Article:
The future of you: Projectpreneurship

The future of you: Projectpreneurship

incubateI’ve written quite a bit on this site about the synergies between project management and entrepreneurship with what I like to call “projectpreneurship“.  With the new year and fresh start, it is fitting that one of the first articles to catch my eye is a post on Harvard Business School’s blog titled “The Future of You” by Tomas Chamorro-Premuzic.  The opening paragraph outlines where were at with regard to our full time jobs as project managers, for as he states:

Economic and technological changes are reshaping the nature of work. Having a great job does not guarantee your career success; your competence no longer depends on what you know; and being an affluent consumer matters less than becoming a sought-after product. Welcome to a new era of work, where your future depends on being a signal in the noisy universe of human capital. In order to achieve this, you will need to master three things: self-branding, entrepreneurship, and hyperconnectivity.

Each of the three entrepreneurial skill sets that Tomas Chamorro-Premuzic outlines  are not only applicable to anyone out there working a typical 9 to 5 job (and who out there really works these “typical” hours these days anyway!), but even more relevant to the project manager who managers their career as a entrepreneur or  is actively a projectpreneur.  Let’s look at each of these areas and how they apply to the career project manager.

  1. Self-Branding – There are still a great number of people out there who find the idea of self branding and promotion to be distasteful.  This idea conjures up visions of the shady used car salesman shamelessly promoting the quality of their cars when in fact they are lemons or the narcissistic celebrity constantly seeking publicity to stroke their over inflated egos.  In fact, Tomas Chamorro-Premuzic uses two celebrities as examples of branding done right when he states, that “this is why David Beckham and Lady Gaga are much more successful than their more talented competitors — they understood that being a marketing phenomenon is more important than displaying outstanding soccer skills or musical talent, and focused more on self-branding than their counterparts did.”  But no amount of skill or competency in your job as a project manager matters if it is not visible and this requires shrewd and consistent branding and marketing of your skills, successes and image both within and outside your workplace.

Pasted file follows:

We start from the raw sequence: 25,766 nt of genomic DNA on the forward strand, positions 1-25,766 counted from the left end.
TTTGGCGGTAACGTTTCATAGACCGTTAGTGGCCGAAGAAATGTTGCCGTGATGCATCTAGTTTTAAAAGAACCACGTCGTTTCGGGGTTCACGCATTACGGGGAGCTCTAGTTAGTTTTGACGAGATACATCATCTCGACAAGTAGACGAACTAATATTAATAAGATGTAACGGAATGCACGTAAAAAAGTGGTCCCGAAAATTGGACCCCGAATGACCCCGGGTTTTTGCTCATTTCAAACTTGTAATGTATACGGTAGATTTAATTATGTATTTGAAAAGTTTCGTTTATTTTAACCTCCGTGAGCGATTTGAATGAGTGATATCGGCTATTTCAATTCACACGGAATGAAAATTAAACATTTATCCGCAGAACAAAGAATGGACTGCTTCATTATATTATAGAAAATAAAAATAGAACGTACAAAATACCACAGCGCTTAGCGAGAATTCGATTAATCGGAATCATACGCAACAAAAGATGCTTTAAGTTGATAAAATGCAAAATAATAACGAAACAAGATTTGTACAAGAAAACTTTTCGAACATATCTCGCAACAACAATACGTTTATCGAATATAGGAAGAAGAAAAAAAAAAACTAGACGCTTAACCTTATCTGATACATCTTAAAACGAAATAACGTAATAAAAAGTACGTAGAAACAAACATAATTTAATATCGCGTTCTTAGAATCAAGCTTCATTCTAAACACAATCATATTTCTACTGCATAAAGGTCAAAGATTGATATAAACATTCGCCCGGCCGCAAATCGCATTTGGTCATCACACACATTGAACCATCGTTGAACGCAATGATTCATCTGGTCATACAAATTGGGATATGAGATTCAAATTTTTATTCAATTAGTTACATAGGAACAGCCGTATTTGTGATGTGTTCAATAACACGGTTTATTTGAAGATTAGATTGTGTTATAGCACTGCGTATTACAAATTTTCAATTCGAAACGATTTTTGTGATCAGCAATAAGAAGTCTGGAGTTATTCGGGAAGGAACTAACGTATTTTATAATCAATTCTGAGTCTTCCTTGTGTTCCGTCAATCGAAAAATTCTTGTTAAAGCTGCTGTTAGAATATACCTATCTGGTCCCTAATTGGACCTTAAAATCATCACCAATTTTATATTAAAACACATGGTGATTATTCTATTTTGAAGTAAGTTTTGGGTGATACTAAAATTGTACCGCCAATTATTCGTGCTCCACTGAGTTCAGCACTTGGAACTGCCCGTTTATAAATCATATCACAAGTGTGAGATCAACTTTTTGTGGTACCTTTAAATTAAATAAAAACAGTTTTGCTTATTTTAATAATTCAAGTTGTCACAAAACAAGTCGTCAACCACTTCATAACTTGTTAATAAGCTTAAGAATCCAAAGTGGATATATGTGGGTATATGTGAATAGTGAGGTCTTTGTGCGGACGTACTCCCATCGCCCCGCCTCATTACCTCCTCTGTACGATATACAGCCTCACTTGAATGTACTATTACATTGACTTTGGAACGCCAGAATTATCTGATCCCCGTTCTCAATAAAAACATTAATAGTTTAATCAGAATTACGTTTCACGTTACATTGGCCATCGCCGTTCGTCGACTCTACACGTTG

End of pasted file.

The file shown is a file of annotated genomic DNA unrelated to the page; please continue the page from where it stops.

2. Entrepreneurship – As a former business owner and now full time corporate project manager, I can tell you from real world experience that the skills you acquire as a project manager are directly attributable to entrepreneurship.  In fact, I would go so far as to say that most highly successful entrepreneurs are highly skilled project managers whether it was done consciously or not.  As Tomas Chamorro-Premuzic states, “whether you are self-employed or employed by others, whether you work in a big business or own a small business, your career success depends on your ability to offer something new: new solutions for existing problems; new services and products; new ideas; etc. Everything that isn’t new is old, and if you are doing old you are stuck in the past.”
  3. Hyperconnectivity – Whether we like it or not, we are all pretty much connected 24/7, but as Tomas Chamorro-Premuzic emphasizes, “the ability to find stuff is now almost as important as the ability to create stuff.  Hyperconnectors are the creative of the digital era because in the age of information overload, where everybody creates online content, effectively curating content is what really matters.”  As a project manager, you are in essence a communication conduit between the team who is completing the tasks on your project, to serving clear and digestible status to your stakeholders, project sponsors and executive staff.  You have spent years honing your skills to communicate up and down and left to right and in a hyperconnected 24/7 digitized world, you are best positioned to take advantage of this upcoming skill the author outlines.

If we buy into the arguments above as being the skills necessary to thrive in the future, which I strongly do, then as a professional project managers, your ability to thrive in your career will depend on “your ability to be a brand, a change agent, and a link to useful information.”  In short, use 2013 as a launching point to becoming  a projectpreneur!

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